The Modern Jewish Girl’s Guide to Guilt

An engaging anthology with consistently good, thought provoking writing is an elusive creature which is why The Modern Jewish Girl’s Guide to Guilt edited by Ruth Andrew Ellenson is such a treat. The women in here are guilty, some of wanting Christmas trees, others of not keeping kosher and yet others of not getting married at all, or to the right man, or of not wanting kids.  These are universal enough issues of individual desires against traditional demands, however what makes this such a worthy anthology is how sensitively and deeply the writers have written about their problems. Here there are no cliched statements threaded together leading to trite happy-happy-joy-joy endings.

The first essay I turned to was ‘Great, My Daughter is Marrying a Nazi’ by Jenna Kalinsky. Jenna fell in love and married a German who is obviously not a Nazi and yet, half a century after the Holocaust, history defines  the terms of their relationship be it the form of the people she meets in Germany all too eager to welcome her or the signs and monuments about what happened to the Jews at this particular spot. Jenna’s essay deals with memory and how to move on when everything around you wants you to do the opposite. Jenna’s writing is so candid, so probing that her voice and her experiences merit a full memoir on this topic which I for one would be eager to read. Had an essay on Israel and Palestine included in this anthology it would have been the far richer for it, as it is, the scattered mentions of the issue and the guilt it evokes make the absence all the more glaring.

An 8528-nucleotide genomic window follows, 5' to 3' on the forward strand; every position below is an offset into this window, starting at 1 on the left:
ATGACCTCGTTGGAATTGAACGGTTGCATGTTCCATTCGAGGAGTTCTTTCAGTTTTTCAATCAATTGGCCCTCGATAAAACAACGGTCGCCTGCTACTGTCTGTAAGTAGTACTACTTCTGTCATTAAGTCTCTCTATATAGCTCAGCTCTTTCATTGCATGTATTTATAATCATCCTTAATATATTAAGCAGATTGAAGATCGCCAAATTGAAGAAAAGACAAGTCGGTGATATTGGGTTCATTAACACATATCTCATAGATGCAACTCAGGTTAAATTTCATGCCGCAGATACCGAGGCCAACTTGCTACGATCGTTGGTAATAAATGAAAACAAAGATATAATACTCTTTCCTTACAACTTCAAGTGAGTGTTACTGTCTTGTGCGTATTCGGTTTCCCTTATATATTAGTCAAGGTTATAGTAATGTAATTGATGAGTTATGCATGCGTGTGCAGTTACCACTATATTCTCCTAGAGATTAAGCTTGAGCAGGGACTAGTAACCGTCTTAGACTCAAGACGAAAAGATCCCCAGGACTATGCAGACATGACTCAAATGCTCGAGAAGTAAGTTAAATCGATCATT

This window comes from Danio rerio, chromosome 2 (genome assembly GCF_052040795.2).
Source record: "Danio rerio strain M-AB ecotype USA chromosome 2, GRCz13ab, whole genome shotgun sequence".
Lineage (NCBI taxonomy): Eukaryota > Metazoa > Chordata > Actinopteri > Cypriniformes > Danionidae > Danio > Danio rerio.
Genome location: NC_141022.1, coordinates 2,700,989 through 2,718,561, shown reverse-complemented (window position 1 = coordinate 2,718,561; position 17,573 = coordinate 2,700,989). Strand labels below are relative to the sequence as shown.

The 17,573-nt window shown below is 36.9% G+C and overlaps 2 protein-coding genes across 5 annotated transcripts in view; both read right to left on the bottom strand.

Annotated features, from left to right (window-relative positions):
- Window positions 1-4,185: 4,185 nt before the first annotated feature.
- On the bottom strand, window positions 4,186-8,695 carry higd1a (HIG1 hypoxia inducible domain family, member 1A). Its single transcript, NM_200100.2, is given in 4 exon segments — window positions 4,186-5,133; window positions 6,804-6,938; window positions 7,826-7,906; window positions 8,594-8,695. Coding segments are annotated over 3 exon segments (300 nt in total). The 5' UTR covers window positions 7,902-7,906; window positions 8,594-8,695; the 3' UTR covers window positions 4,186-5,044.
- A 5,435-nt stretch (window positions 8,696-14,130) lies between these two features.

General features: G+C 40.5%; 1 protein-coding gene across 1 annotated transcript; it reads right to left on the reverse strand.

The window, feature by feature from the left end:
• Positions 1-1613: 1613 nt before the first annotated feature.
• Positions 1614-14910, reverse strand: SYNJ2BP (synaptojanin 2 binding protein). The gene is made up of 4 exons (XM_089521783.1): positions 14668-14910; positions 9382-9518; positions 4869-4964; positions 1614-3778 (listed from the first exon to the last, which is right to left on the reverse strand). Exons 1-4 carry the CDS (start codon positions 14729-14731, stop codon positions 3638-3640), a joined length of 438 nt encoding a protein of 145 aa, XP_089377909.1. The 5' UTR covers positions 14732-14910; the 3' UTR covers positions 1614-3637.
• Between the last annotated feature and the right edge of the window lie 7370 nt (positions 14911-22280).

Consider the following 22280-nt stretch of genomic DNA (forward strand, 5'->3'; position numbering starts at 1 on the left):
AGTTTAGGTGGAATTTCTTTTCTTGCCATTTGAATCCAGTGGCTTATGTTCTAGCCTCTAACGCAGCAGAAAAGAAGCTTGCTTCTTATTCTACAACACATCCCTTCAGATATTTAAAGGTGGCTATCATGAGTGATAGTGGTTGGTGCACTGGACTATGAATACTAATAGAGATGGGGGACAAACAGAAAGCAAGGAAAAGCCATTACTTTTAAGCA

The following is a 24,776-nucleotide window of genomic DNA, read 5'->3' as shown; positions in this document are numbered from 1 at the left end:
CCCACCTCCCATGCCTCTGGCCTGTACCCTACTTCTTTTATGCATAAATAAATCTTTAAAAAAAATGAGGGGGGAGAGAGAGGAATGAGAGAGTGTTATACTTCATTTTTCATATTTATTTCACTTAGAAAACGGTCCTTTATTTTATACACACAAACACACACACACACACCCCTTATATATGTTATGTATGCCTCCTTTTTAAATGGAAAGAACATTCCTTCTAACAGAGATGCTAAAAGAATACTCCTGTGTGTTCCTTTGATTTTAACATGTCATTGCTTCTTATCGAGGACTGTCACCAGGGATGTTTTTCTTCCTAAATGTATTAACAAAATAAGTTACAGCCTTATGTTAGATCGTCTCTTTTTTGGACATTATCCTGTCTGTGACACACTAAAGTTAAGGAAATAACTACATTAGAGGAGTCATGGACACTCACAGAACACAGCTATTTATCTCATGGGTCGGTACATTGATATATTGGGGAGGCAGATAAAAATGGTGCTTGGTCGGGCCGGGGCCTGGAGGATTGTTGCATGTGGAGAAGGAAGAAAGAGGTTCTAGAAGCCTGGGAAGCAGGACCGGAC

Another fantastic essay on land and home and loyalty and identity is Ayelet Waldman’s  ‘Land of My Father’ in which Waldman explores her feelings for Israel and America and which one is really home. Gina Nahai’s thought provoking essay ‘Mercy’ delves into the relationship between her Jewish-Iranian grandmother and French-Catholic grandmother  and their influences on her life. In ‘Big Mouth: Jewish Women and Appetite’, Wendy Shanker begins her gorgeous exploration of body image and what fat really implies with a Japanese Reiki practioner asking her ‘Why are all Jewish woman so fat?’  And in ‘Spot the Jew’, Baz Dreisinger continues the conversation about self worth and what it means to fit a stereotype:

Looking back now, I see that my high and mighty attitude was simply a way of dealing with the beauty standards of Jewish high school– which, I’m told, are as straightforward today as they were back in the 90s. In my high school, the more ‘un-Jewish’ you looked, the more beautiful you were. White was right; Jew was P-U. That meant culry hair was a no; kinky hair a no-no; and blow dryers, and absolute necessity. Short or shapely was unflattering; flat and long, stunning. Any girl who had miraculously managed to be blonde– even dirty blonde, even boosted-by-a-bottle-blonde– had the whole school at her pseudo-shiksa feet.

  This particular passage reminded me of Toni Morrison’s novel The Bluest Eye as well as all the girls I know, no matter where they are originally, from going into paraxosyms over how beautiful it is to have little or no butt or breasts i.e. being flat and tall. And that is the beauty of all these essays; to see one’s own guilt, worries and many, many affirmations reflected within. Yes the girls in these essays are guilty, but that does not mean that all guilt is debilating or wrong; indeed guilt is good and this is a worthy guide to get you there.